Motion in a Seaway

Discussion in 'Stability' started by Tad, Jan 23, 2007.

  1. Vega
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    Vega Senior Member

    About comfort, it would not depend only on the transom, but on a larger number of factors, not to speak of sailing positions.

    About broaching, I disagree. The 40 class boats, like the one I have posted photos above, can be sailed at planning speeds (or lesser speeds) under autopilot, in all sailing positions and with winds on excess of 50k. What kind of boat with a traditional transom can do that ?
    I believe that the large transom and fine entries is just what gives these kind of boats the directional stability to do the trick.;)
     
  2. Tim B
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    Tim B Senior Member

    Modern boats have a lot of rudder area. They also have very large driving forces from the sails. This gives high speed and a lot of control. The full stern certainly promotes planing (which is why they keep appearing), but if you consider comfort with no forward motion, I wouldn't like to be sat in a following sea.

    It is worth noting that the boat's moment of inertia will play a massive role in seakeeping, but so will the sectional area curve. Perhaps someone could do a seakeeping analysis on two boats with the same MMI but different hull shapes. I'm too busy to do it at the moment, as I'm working on a yacht balance research project.

    Cheers,

    Tim B.
     
  3. Guillermo
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    Guillermo Ingeniero Naval

    Interesting document to the purposes of this thread.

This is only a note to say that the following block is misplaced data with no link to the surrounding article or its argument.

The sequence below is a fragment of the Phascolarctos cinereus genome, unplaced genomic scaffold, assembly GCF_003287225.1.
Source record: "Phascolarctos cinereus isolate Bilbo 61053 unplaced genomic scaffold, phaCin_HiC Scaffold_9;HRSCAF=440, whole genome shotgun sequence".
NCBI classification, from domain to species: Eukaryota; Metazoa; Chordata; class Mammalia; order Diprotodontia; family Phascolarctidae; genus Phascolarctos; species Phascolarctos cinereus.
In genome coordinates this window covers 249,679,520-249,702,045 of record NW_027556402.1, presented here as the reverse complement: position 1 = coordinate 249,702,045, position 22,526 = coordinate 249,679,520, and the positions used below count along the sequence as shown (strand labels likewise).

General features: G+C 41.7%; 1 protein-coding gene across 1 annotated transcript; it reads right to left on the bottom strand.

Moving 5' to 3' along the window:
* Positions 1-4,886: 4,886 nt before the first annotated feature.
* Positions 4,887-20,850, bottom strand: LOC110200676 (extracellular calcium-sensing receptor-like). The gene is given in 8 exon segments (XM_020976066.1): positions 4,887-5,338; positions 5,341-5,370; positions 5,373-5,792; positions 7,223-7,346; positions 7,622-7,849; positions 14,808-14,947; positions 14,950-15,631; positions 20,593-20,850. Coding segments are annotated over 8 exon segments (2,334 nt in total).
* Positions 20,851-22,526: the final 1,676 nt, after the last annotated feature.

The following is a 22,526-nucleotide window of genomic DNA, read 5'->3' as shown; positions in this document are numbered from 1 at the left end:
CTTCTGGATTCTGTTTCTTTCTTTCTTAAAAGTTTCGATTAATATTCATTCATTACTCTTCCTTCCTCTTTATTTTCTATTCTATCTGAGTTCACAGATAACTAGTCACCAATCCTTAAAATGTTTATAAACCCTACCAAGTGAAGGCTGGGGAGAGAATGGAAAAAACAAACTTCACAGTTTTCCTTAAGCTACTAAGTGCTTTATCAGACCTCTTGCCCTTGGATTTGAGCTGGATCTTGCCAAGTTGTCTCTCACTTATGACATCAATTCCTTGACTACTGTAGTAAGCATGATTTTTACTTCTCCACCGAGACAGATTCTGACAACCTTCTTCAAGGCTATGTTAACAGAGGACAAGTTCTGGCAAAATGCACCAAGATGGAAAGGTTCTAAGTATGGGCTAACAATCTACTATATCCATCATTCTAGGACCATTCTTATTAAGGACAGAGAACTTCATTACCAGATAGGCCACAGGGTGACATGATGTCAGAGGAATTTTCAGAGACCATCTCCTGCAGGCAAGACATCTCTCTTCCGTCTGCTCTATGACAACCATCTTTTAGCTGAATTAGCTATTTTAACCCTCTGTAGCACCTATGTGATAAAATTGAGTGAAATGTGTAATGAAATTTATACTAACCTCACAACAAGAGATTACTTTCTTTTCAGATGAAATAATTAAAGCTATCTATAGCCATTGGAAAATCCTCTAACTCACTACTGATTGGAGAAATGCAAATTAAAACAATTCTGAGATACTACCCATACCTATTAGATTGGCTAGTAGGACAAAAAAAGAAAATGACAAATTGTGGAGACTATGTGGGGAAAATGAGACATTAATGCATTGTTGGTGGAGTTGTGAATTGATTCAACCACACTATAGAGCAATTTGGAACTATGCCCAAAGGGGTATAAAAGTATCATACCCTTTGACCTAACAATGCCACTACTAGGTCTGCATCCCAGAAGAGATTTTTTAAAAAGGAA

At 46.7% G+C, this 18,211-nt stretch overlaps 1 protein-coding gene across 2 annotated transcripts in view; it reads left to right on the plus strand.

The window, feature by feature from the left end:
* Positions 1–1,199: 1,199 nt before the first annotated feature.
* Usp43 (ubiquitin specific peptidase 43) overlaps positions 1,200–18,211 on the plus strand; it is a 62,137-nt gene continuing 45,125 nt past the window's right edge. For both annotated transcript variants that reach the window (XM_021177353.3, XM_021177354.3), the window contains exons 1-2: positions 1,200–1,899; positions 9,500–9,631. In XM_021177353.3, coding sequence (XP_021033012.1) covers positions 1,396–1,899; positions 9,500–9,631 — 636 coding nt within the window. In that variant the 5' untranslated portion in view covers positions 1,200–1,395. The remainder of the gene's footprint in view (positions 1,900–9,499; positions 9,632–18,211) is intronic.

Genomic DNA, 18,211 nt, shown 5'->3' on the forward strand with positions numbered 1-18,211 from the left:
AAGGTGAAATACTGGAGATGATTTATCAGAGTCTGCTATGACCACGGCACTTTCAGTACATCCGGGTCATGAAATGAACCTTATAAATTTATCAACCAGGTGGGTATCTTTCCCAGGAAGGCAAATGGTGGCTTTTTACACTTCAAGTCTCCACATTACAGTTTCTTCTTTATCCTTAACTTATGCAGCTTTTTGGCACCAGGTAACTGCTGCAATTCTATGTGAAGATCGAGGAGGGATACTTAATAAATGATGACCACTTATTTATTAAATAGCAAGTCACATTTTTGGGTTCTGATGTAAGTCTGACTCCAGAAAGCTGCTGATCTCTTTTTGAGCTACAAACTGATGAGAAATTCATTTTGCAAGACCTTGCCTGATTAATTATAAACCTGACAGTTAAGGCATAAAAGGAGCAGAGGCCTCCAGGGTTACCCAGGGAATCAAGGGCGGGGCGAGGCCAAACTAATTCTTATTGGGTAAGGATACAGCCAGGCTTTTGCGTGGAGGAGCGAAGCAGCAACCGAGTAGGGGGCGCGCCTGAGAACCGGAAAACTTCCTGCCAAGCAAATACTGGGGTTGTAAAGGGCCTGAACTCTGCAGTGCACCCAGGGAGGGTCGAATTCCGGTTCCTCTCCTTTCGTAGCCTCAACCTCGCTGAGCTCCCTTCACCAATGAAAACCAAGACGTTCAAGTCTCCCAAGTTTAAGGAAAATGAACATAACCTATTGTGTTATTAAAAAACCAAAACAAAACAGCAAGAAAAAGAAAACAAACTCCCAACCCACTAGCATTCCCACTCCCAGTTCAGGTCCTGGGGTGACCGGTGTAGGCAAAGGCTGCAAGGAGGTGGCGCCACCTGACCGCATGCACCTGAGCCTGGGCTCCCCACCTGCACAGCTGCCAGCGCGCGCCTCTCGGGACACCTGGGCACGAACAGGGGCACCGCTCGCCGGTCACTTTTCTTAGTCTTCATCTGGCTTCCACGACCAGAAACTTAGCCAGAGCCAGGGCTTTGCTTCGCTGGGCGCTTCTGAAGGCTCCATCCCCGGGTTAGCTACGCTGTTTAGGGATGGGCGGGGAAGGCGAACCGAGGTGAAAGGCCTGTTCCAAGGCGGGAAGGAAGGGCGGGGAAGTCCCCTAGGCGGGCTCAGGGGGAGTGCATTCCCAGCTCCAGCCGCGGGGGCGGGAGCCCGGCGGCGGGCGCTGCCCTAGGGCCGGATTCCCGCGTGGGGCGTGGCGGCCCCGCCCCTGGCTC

Cheers.
     

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  4. charmc
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    charmc Senior Member

    Or possibly this....
    http://www.fireflate.no/Bourbon_Orca_filmet_fra_siden_16.Januar_2007.wmv

    It looks like Ulstein has simultaneously reduced the wet ride and added buoyancy forward with the extraordinarily high sheer of the X-bow.

    If the video's intro is taken at face value, the X-bow vessel is able to cruise comfortably at 20-30% higher speed than a similar size vessel with a flared bow design in moderately heavy seas. It looks to me that the X-bow ship would be fairly dry except in the very heaviest seas.

    The Damen axebow design might give more speed, but the photos I've seen look like those vessels will bury the bow whenever seas are more than "moderately rough". The initial point about this bow design contributing to pitchpoling in high seas seems valid.
     
  5. Man Overboard
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    Man Overboard Tom Fugate

    I would be very interested in this also
     
  6. popie
    Joined: May 2007
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    popie New Member

    Axebow Silni